Last week, Mark Kvamme of Drive Capital came to Grove City College. The auditorium was full of students and faculty and everyone was blown away by the passion and success of the entrepreneur. His talk was unlike other lecturers in that he did not come with a list of points to make and specific things we should do as business and entrepreneurship students. Instead, he told stories from his life of past successes and failures. And as we are learning in class, stories are the best and most human way of communicating. Here are three of my main takeaways from the night.
1. Use any experience.
Kvamme got his start at Apple at 19. He is not ashamed to say that his Dad helped get him that job. We should use the networks we have available to us to get where we want to go. Don’t be concerned about using your parents or family friends’ connections. And also, don’t be afraid of the cold call. We are young and have nothing to lose. The worst that could happen is that we get a no or never hear a reply. Kvamme made the point that most people genuinely want to help and we shouldn’t be afraid of reaching out.
2. Solve something your passionate about.
Kvamme said the best and most successful entrepreneurs are the ones who solve their own problems. Kvamme gave us the unique opportunity to hear stories from the early stages of huge internet companies such as Google, YouTube and LinkedIn. Larry Page of Google had the goal to index all of human knowledge. That was his personal goal and he set out to do it. Steve Chen of YouTube wanted an easy way to share videos of his kids to his parents in China. Reid Hoffman of LinkedIn wanted a programmed way to network and manage his connections. The best entrepreneurs are solving their own problems.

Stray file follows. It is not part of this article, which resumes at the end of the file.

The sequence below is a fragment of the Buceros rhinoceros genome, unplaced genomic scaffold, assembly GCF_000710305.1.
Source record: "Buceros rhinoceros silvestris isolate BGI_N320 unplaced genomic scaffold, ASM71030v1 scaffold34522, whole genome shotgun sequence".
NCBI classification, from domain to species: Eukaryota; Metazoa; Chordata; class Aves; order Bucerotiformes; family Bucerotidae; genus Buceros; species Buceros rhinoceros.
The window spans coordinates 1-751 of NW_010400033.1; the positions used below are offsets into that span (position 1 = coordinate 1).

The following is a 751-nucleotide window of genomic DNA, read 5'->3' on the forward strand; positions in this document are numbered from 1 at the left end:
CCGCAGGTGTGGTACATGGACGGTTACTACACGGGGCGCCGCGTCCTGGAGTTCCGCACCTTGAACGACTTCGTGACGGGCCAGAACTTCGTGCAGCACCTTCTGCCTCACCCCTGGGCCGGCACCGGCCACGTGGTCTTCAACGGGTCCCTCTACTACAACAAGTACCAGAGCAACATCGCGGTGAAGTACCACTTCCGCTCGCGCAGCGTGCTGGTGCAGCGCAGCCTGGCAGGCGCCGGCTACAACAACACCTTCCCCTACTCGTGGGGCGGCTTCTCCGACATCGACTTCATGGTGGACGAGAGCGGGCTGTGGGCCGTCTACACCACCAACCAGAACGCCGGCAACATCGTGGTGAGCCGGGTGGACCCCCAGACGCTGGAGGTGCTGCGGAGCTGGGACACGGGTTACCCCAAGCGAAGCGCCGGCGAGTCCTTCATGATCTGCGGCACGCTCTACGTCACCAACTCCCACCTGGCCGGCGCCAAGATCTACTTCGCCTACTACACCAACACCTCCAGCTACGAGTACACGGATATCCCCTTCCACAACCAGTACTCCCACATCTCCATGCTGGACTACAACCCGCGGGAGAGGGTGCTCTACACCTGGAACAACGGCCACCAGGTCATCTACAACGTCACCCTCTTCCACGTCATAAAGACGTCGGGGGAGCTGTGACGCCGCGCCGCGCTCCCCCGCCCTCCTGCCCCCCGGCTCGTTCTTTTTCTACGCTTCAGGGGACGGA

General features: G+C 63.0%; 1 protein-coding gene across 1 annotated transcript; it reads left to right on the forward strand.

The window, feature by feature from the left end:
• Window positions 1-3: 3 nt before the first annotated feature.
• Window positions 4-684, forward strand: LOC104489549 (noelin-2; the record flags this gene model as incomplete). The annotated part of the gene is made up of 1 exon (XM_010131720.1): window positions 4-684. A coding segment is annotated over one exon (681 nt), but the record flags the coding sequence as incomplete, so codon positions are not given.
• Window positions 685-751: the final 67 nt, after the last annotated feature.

3. There is good and bad in every entrepreneur’s journey.
Kvamme used an analogy of his dirt racing adventures to make this point. He has had good dirt races where he has almost won, but he has also had horrible crashes. According the Kvamme, the best way to prepare for failure is to know your subject area and believe in your value proposition. Don’t let fear stop you from taking risks, but make sure the risk is worth the reward.
These are just some of my key takeaways. Mark Kvamme was a very interesting speaker and story teller. And I know he made a lasting impression on everyone in the audience.